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Russian troops mass near Ukraine's border, raising threat of wider war

The simmering conflict in Eastern Ukraine has threatened to boil over the past few days, with Russia massing troops near the border and pro-Kremlin media raising the specter of war.

Why it matters: U.S. European Command went into high alert in light of the Russian movements, which some experts speculated could presage an active Russian military intervention in the Donbas region of Eastern Ukraine, where Ukraine has been fighting pro-Russian separatists for seven years.


The backstory: Kremlin hopes that Ukrainian President Volodomyr Zelensky would cut a peace deal on Russia's terms have faded, leaving a diplomatic deadlock.

  • Direct intervention in the Donbas could give Putin leverage, bolster his standing ahead of parliamentary elections this year, and potentially help secure a much-needed water source for occupied Crimea.
  • But the costs of such a war likely exceed any benefits for Moscow, removing all plausible deniability from Russia's war in Ukraine and risking a strong Western response.

The other side: Zelensky tweeted Thursday that he was heading to the Donbas because a Ukrainian soldier had been killed overnight and he wanted "to be with our soldiers in the tough times."

  • The crisis has sparked a burst of patriot fervor and a strong show of support from Washington, both of which have strengthened the embattled Ukrainian president, notes Dmitri Trenin of Carnegie Moscow.
  • President Biden and virtually his entire top team called their Ukrainian counterparts over the past week, and NATO Secretary-General Jens Stoltenberg called Zelensky on Tuesday.
  • While Kiev was dismayed when the French and German leaders met with Putin (and not Zelensky) during the crisis, German Chancellor Angela Merkel Thursday "demanded" in a call with Putin that "this build-up be unwound in order to de-escalate the situation," her office said.

What to watch: Russian officials and pundits have been warning that Russia's hand might be forced if separatists in Donbas are slaughtered by Ukrainian troops. There's no clear factual basis for such fears, but they could provide a pretext for intervention.

The bottom line: The flare-up is a reminder that the war in Ukraine is far from over and could deepen dramatically, now or some day down the line.

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Why it matters: The results show that not only has the earnings recession ended for U.S. companies, but firms are performing better than expected and the economy may be justifying all the hype.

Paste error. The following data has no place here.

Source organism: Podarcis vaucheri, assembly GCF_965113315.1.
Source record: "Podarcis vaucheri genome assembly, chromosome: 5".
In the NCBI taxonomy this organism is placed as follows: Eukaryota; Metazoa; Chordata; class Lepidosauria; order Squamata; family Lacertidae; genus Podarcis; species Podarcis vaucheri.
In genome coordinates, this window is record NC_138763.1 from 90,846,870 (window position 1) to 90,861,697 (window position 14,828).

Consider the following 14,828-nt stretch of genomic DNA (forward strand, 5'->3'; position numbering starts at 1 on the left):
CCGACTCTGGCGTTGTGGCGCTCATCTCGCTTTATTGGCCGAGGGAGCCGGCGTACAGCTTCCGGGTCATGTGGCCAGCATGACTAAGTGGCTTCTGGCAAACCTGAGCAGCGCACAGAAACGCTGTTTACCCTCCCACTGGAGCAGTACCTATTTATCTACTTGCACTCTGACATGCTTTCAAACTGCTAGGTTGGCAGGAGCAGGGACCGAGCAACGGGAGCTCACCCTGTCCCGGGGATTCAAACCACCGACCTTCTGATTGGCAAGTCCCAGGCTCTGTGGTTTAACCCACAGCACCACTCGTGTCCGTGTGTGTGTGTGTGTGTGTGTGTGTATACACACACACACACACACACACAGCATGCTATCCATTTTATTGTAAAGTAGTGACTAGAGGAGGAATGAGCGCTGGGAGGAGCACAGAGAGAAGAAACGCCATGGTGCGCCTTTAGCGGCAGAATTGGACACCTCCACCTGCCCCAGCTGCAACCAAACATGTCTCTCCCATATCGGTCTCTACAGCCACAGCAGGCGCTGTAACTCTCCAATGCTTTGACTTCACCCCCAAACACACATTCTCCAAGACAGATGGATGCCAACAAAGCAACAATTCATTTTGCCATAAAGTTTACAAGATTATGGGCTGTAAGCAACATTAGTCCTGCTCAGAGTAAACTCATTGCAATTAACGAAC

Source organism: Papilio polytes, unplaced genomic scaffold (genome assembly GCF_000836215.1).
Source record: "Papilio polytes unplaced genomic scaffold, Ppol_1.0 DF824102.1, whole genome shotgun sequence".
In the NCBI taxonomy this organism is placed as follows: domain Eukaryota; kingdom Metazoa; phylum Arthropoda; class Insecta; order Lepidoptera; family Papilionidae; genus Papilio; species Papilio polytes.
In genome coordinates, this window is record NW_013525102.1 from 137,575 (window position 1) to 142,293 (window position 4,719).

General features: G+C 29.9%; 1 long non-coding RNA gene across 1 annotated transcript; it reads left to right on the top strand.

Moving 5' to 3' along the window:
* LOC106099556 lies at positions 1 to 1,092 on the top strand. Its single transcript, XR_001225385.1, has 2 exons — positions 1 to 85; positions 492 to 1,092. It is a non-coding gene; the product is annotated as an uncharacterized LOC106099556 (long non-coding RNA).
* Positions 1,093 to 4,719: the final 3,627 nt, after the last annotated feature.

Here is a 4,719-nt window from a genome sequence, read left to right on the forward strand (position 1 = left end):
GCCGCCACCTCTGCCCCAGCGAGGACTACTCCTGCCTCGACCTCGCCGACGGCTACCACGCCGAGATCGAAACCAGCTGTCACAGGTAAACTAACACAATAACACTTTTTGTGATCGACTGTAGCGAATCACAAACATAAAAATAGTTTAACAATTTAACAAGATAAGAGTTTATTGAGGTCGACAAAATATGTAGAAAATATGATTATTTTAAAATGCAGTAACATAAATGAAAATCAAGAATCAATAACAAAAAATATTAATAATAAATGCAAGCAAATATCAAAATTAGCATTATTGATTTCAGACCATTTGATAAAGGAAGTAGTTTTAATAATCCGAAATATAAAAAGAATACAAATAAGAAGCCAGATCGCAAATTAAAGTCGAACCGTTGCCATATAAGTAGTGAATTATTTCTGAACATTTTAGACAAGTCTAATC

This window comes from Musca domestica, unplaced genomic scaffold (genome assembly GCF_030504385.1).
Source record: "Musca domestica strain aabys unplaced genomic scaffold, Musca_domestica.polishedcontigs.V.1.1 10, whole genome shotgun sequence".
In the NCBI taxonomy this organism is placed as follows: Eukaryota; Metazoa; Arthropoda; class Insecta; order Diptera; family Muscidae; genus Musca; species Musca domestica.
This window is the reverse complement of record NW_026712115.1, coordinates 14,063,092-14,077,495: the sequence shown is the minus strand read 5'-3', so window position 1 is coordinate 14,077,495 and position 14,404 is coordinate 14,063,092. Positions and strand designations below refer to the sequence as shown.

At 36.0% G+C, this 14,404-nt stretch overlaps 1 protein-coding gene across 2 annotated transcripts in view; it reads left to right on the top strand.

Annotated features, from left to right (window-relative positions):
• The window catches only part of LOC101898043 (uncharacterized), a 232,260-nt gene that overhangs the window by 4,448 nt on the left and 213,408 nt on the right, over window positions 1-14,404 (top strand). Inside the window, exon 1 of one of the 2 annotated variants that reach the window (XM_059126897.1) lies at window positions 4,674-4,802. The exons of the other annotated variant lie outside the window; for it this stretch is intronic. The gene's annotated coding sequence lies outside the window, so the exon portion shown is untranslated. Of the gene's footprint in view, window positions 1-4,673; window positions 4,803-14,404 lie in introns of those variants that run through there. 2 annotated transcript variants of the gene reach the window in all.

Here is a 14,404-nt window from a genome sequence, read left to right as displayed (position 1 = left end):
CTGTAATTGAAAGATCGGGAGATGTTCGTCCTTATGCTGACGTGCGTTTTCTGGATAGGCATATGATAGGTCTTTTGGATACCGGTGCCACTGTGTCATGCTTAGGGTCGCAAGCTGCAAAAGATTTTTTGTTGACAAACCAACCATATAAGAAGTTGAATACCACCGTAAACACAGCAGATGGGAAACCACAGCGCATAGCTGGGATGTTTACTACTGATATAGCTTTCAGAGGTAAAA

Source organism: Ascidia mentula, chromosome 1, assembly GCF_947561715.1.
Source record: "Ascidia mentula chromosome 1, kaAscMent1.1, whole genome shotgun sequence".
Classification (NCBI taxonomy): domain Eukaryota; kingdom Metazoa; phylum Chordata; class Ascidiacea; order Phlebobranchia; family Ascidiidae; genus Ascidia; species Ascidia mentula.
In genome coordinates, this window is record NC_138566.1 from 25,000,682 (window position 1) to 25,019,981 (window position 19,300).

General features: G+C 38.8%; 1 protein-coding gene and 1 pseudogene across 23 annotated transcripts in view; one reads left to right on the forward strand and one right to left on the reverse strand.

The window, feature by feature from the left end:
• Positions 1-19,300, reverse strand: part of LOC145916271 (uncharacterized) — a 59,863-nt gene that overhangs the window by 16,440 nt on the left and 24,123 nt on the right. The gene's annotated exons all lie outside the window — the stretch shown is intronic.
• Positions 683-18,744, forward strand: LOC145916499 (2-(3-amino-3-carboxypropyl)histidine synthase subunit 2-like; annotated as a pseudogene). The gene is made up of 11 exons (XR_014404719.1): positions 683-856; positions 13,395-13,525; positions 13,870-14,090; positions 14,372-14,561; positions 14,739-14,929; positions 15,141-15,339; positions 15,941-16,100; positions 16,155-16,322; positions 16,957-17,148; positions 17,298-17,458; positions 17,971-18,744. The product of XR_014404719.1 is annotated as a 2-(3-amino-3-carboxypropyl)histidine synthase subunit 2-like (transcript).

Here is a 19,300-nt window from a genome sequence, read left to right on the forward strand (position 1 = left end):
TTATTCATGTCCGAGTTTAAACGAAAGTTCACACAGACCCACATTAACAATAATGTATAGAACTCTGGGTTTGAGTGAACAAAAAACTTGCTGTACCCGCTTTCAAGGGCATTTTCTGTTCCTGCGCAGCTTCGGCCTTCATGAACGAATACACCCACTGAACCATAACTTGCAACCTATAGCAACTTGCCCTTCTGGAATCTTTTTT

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NASA's Mars helicopter takes flight as first aircraft piloted on another planet

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All U.S. adults now eligible for COVID-19 vaccine, meeting Biden's April 19 deadline

All 50 U.S. states, plus Washington, D.C. and Puerto Rico, have now made U.S. adults over the age of 16 eligible for COVID-19 vaccines, meeting President Biden's April 19 deadline.

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Minneapolis braces for a verdict in the Derek Chauvin trial

Minneapolis is waking up to images of an occupied city on Monday, as the city and the world await a verdict in the Derek Chauvin trial.

What it's like: Residents running errands, picking up dinner and heading to the dog park in recent days encountered heavily-armed National Guard troops stationed throughout the city.

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Russian authorities say jailed opposition leader Navalny has been transferred to hospital

Russian opposition leader Alexei Navalny has been hospitalized, one day after his doctor warned that the jailed Putin critic "could die at any moment," Russia's prison service said Monday.

Why it matters: News that Navalny's condition had severely deteriorated on the third week of a hunger strike prompted outrage from his supporters and international demands for Russia to provide him with immediate medical treatment.

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The state worst hit by the pandemic

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When the coronavirus pandemic hit, the job facing governments was to save lives and save jobs. Very few states did well on both measures, while New York, almost uniquely, did particularly badly on both.

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